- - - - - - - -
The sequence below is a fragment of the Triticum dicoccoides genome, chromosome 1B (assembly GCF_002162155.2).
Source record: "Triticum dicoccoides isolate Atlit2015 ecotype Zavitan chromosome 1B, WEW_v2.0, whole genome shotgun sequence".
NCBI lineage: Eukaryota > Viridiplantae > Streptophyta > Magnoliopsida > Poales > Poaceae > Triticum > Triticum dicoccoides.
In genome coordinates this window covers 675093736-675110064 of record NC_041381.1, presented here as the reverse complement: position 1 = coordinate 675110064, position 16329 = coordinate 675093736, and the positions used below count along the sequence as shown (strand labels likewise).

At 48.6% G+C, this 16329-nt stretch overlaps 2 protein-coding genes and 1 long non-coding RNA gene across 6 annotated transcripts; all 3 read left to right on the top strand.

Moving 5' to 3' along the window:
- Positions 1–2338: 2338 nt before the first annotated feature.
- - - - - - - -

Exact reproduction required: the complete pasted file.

The sequence below is a fragment of the Triticum dicoccoides genome, chromosome 1B (assembly GCF_002162155.2).
Source record: "Triticum dicoccoides isolate Atlit2015 ecotype Zavitan chromosome 1B, WEW_v2.0, whole genome shotgun sequence".
NCBI lineage: Eukaryota > Viridiplantae > Streptophyta > Magnoliopsida > Poales > Poaceae > Triticum > Triticum dicoccoides.
In genome coordinates this window covers 675093736-675110064 of record NC_041381.1, presented here as the reverse complement: position 1 = coordinate 675110064, position 16329 = coordinate 675093736, and the positions used below count along the sequence as shown (strand labels likewise).

At 48.6% G+C, this 16329-nt stretch overlaps 2 protein-coding genes and 1 long non-coding RNA gene across 6 annotated transcripts; all 3 read left to right on the top strand.

Moving 5' to 3' along the window:
- Positions 1–2338: 2338 nt before the first annotated feature.